Washington, DC is a hot mess today -- literally and figuratively. The White House reversed itself twice yesterday on the acceptability of a short-term debt limit deal. Today, they've landed back on "acceptable." For Now. I think. One of the Republican architects of the fatally flawed 'Gang of Six' plan, Sen. Tom Coburn, is pushing Cut, Cap, and Balance as the best plan to stave off default before August 2nd. He says his group's framework cannot be finalized prior to the debt deadline, and that it is "not related to" the debt ceiling increase anyway. Huh? As Washington Times reporter Emily Miller asks, does President Obama know that?
Harry Reid, meanwhile, is miffed that the House of Representatives is taking the weekend off, rather than working on the debt crisis. Perhaps Reid's mind is so cluttered that he's forgotten that the lower chamber has already done its job on the debt crisis. Twice, actually. The ball's in your court, Democrats. Will you accept default or a national credit downgrade because your tax-and-spend ideology can't countenance a balanced budget -- which enjoys overwhelming public support?
Over on the House side, John Boeher is starting to talk openly about "back-up plans." If that sounds a bit cryptic, consider this: The New York Times and National Journal both report that the Speaker and President Obama are closing in on a largely tax hike-free $3 Trillion debt deal. Hmm:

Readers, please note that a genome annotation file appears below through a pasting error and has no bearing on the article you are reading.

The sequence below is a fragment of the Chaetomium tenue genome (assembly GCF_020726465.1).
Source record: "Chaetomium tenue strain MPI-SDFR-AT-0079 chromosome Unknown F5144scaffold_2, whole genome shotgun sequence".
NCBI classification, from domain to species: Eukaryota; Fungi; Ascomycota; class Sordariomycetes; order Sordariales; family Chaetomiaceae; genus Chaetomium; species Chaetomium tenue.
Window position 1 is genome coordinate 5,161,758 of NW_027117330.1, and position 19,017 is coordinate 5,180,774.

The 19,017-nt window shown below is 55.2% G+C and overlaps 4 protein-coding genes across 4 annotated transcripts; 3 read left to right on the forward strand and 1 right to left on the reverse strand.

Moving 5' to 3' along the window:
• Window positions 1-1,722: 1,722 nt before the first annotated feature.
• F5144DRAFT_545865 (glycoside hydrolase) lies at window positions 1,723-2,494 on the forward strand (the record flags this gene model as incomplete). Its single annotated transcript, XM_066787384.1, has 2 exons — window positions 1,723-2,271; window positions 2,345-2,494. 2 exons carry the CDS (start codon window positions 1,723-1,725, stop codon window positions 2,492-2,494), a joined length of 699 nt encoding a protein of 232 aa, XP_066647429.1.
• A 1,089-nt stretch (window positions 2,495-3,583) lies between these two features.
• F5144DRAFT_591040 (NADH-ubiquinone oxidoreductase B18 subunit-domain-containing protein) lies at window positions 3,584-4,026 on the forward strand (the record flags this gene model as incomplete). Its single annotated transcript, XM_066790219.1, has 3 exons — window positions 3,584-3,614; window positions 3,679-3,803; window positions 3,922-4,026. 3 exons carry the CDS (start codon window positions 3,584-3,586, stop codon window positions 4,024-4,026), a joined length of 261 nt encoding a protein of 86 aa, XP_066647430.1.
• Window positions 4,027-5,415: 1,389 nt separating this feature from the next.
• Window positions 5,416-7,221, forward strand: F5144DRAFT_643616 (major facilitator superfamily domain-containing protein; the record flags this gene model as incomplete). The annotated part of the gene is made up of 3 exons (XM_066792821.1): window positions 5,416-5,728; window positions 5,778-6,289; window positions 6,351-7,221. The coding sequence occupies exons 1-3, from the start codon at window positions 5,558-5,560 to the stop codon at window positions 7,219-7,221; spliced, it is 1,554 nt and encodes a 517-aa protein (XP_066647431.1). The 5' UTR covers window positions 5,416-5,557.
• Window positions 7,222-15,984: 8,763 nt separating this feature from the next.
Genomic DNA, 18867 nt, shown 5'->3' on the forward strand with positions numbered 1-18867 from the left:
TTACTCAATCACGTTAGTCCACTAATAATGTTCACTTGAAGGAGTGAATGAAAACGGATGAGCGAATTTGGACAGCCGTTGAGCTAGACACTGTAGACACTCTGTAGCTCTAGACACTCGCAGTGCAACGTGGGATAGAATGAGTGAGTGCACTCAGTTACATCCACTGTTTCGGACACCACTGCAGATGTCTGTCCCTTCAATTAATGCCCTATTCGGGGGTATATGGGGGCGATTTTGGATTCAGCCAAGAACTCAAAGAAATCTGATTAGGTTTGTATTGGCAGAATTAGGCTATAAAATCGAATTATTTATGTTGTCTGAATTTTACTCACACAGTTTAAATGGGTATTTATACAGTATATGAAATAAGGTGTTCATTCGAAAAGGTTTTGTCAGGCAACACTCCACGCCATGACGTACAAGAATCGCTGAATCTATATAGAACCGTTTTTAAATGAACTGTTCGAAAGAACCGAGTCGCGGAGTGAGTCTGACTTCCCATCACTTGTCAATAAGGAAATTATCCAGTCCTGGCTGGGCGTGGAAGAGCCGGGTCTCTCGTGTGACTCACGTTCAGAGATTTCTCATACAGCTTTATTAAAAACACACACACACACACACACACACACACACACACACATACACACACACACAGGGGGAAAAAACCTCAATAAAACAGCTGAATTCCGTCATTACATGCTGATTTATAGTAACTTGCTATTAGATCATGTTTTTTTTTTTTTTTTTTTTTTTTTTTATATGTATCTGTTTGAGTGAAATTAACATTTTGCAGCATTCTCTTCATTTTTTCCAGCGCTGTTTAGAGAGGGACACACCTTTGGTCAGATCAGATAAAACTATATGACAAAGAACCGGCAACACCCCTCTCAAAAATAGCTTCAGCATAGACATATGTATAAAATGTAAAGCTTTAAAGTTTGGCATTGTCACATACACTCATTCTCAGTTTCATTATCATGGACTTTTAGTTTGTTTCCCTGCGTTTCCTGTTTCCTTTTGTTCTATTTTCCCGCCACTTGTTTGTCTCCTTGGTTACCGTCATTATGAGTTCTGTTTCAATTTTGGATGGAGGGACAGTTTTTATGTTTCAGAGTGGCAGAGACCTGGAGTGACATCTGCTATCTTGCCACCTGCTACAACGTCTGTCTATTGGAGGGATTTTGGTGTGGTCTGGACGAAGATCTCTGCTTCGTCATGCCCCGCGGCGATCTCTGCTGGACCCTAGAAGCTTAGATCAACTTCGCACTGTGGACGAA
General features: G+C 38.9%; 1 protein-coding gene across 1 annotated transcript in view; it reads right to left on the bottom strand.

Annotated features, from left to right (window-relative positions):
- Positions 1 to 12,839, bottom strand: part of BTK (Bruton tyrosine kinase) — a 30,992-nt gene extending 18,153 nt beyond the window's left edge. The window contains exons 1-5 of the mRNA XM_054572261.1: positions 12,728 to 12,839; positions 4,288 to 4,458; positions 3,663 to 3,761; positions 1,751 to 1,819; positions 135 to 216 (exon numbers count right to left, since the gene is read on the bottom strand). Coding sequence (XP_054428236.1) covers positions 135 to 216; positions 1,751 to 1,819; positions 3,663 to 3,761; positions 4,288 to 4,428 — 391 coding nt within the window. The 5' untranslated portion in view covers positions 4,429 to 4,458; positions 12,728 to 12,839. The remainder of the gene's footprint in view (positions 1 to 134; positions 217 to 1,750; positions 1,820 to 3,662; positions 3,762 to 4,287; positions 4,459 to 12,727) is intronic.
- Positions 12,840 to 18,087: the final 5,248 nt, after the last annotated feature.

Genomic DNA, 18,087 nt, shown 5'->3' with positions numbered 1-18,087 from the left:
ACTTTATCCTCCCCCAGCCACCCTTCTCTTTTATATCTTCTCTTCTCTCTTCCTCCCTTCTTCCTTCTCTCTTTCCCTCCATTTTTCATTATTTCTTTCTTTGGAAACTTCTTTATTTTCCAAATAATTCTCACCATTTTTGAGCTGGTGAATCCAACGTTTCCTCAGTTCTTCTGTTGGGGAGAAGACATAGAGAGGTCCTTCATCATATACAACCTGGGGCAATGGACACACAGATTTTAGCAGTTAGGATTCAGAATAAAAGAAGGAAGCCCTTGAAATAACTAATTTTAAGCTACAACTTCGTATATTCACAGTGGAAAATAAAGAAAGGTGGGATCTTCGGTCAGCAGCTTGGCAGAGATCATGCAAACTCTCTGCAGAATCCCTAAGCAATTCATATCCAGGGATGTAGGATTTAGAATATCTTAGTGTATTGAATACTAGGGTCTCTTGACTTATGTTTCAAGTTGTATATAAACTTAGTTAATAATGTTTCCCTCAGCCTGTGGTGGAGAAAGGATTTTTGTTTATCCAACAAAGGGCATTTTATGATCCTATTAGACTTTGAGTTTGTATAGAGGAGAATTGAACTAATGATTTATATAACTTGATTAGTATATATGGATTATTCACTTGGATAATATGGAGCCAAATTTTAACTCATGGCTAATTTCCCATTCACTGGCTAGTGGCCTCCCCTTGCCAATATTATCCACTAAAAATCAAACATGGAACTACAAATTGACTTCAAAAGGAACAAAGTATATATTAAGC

The White House and House Republican leaders are discussing a large deal to raise the debt ceiling that would include about $3 trillion in deficit cuts over 10 years, according to several congressional aides.
The aides, who declined to be named because they weren't authorized to speak publicly, said the proposal’s outline is broadly similar to a plan discussed previously by President Obama and House Speaker John Boehner, R-Ohio, and a Gang of Six proposal to cut about $3.7 trillion in a decade, with the major exception that it would not raise significant tax revenue. The gang proposal by contrast would seek $1 trillion of its deficit cuts from new tax revenue.
That result would be a major, and unexpected concession, to congressional Republicans. And as described, the plan would enrage many Democrats in Congress, endangering its prospects in the Senate in particular. The mere fact the deal is under discussion already has Democrats up in arms.
Boehner's office and the White House rushed to deny the reports, but Jay Carney admits that if there were a deal in the works, he'd probably deny it. Rush Limbaugh just said he received an email from House Majority Leader Eric Cantor saying that there is no deal. Admittedly, the report sounds promising at first blush, but as was the case with the Gang of Six, the devil will be in the details -- none of which are available because we're not sure if the agreement even exists.